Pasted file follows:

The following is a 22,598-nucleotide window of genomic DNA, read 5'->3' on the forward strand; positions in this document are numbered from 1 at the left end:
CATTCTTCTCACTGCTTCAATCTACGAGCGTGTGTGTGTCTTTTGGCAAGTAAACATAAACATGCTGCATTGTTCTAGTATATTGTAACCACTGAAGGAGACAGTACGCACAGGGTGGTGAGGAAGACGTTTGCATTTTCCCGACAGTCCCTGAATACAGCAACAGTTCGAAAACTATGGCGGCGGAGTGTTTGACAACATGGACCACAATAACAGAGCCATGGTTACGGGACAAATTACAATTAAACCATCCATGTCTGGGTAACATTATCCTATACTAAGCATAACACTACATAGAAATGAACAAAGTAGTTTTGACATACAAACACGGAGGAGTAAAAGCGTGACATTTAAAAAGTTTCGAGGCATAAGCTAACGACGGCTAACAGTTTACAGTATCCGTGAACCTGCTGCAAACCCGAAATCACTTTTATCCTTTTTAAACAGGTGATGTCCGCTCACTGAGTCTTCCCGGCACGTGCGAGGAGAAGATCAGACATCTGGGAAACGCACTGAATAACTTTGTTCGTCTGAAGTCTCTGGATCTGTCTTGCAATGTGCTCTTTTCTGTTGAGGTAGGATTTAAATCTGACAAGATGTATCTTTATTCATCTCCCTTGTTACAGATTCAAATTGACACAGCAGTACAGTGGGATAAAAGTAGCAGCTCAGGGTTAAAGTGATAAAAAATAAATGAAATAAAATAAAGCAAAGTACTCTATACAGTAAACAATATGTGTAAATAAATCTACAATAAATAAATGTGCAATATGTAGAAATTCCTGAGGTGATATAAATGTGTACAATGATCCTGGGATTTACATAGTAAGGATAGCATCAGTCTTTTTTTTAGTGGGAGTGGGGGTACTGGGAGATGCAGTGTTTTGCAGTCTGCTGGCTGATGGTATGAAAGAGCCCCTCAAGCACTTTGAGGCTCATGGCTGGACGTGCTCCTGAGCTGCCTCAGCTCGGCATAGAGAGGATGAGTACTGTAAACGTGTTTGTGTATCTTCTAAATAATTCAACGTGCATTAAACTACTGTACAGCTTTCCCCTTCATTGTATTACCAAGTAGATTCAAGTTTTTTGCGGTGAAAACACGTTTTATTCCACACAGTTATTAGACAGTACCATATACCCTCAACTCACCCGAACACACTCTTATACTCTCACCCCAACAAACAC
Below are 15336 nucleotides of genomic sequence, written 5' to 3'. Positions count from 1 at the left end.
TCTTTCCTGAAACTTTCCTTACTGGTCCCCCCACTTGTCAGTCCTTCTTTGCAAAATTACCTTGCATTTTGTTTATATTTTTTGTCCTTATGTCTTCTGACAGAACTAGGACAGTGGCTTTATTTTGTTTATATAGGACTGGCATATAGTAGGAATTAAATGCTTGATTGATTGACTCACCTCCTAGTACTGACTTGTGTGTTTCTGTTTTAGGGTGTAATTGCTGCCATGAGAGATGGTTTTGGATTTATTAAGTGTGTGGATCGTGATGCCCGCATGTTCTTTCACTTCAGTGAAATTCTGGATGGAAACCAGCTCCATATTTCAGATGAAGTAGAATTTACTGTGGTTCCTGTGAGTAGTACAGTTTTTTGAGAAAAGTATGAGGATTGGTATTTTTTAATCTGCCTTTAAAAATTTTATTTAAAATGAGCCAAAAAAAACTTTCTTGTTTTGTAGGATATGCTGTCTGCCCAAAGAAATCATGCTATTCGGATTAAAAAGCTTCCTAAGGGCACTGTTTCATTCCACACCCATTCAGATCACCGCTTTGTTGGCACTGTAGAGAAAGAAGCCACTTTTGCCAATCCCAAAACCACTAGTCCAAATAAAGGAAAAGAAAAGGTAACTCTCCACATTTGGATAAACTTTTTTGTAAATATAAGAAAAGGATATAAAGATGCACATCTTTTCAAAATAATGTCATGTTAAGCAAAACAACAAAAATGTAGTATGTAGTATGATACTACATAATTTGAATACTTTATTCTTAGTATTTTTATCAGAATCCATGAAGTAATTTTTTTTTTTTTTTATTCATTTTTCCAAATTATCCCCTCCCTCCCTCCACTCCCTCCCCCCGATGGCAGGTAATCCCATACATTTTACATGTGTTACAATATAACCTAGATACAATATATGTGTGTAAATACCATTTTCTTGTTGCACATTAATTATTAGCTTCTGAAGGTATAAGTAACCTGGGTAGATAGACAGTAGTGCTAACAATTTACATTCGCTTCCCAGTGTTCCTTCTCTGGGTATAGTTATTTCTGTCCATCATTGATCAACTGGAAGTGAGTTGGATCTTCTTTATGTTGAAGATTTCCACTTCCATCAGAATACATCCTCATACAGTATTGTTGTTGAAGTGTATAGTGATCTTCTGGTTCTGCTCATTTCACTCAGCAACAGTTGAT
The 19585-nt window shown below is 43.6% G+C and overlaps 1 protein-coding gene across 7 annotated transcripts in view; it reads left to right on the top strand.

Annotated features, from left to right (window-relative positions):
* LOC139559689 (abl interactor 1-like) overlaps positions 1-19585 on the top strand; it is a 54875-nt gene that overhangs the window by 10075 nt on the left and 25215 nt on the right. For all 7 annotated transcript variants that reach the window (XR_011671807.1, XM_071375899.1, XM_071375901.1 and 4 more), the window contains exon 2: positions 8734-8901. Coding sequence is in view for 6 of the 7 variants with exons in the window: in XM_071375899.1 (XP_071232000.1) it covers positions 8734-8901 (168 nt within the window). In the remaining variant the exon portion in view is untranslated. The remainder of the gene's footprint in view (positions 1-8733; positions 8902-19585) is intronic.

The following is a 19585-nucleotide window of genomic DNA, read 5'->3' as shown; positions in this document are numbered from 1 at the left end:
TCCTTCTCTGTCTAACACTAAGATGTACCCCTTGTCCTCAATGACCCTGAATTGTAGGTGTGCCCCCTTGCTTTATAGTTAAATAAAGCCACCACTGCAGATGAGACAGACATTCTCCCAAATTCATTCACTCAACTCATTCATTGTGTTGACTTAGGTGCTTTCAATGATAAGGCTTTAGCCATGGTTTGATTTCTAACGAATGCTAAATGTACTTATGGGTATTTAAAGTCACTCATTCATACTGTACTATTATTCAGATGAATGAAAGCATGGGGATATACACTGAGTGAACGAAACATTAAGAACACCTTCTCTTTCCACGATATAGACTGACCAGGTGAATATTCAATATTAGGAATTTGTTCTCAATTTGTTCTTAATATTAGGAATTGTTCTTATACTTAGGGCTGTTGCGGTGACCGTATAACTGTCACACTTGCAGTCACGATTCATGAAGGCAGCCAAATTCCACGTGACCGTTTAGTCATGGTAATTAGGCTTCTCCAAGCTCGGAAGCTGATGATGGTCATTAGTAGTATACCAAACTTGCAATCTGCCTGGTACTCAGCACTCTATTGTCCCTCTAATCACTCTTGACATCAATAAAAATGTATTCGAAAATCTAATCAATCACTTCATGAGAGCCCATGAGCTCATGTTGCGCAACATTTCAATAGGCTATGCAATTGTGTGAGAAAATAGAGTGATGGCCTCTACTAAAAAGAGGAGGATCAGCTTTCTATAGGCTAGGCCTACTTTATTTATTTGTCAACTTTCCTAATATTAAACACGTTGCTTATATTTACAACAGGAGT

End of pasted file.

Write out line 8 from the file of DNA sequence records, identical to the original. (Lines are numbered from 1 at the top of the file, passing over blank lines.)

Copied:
The following is a 19585-nucleotide window of genomic DNA, read 5'->3' as shown; positions in this document are numbered from 1 at the left end: